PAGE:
Read the beginning of the Introduction from Christine: Or Woman's Trials and Triumphs by Laura Curtis Bullard, edited and with an introduction by Denise M. Kohn:
"When Laura Curtis Bullard wrote Christine: Or Woman’s Trials and Triumphs she created one of antebellum America’s most radical heroines: a woman’s rights leader. Through the creation of her unconventional title character, Curtis Bullard gave voice to her own support for female suffrage, careers, and economic independence, which was termed the “woman’s rights” movement in the mid-nineteenth century and was considered scandalous, even sinful, by many Americans.1 Curtis Bullard was twenty-five when Christine, her second novel, was published in 1856, and she was the editor of a newspaper for women, the Ladies’ Visitor. She continued her career after she was married and became a mother, and in 1870 she succeeded Elizabeth Cady Stanton and Susan B. Anthony as editor of the suffrage newspaper the Revolution, publishing essays about the social problems caused by women’s inequality that she had earlier dramatized in Christine.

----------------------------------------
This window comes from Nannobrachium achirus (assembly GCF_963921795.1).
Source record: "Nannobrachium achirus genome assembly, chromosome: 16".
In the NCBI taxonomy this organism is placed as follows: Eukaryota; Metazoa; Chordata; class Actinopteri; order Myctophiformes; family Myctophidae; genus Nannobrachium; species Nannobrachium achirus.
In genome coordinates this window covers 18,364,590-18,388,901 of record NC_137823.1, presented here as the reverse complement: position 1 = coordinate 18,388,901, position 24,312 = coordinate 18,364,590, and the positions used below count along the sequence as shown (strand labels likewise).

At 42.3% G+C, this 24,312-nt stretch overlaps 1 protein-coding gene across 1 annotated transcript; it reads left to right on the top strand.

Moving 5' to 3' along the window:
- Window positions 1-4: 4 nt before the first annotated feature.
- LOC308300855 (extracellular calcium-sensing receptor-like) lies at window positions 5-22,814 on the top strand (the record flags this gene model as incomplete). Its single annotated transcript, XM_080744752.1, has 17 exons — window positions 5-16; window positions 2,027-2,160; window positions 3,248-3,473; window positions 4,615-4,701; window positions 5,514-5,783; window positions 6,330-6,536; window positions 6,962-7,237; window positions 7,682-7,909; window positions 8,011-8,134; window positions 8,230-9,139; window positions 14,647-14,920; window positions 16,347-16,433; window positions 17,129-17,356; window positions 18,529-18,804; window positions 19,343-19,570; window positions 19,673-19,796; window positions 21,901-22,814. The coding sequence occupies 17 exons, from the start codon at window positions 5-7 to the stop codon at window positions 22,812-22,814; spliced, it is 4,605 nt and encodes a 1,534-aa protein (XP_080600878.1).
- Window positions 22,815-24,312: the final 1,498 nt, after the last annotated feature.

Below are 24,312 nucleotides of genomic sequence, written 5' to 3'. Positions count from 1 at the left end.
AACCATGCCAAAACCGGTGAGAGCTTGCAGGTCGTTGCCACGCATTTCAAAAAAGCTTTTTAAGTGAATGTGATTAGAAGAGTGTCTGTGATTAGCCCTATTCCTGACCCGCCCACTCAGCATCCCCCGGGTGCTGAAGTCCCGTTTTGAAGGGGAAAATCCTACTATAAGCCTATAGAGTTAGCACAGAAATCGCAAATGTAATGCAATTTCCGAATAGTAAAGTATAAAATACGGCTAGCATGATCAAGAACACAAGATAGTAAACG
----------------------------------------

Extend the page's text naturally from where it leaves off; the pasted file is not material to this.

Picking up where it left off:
Christine is written in the tradition of the bildungsroman and the reform novel of the nineteenth century. In an era when women were considered to “unsex” themselves by public speaking, Christine sympathetically portrays a young woman who defies her family to join the lecture circuit for female suffrage and education. Curtis Bullard depicts her heroine’s public career as a natural extension of women’s charitable and reform work in the nineteenth century, thus asserting the “true womanhood” of woman’s rights leaders at a time when they were reviled by many middle-class Americans.
While Curtis Bullard was editor of the Revolution, she was accused of adultery in the New York press, and the rumors resurfaced again as part of the notorious Beecher-Tilton trial. She spent her later years in less publicly prominent ways, writing essays, translating novels, and maintaining her friendships in the transatlantic literary world.
Although she had once been well known, Curtis Bullard and her work fell from history, and she was relegated to the level of footnote, if mentioned at all, in American literary and political histories. Until this edition, Christine had remained out of print since it was first published in 1856, and little biographical information had been known about Curtis Bullard.2"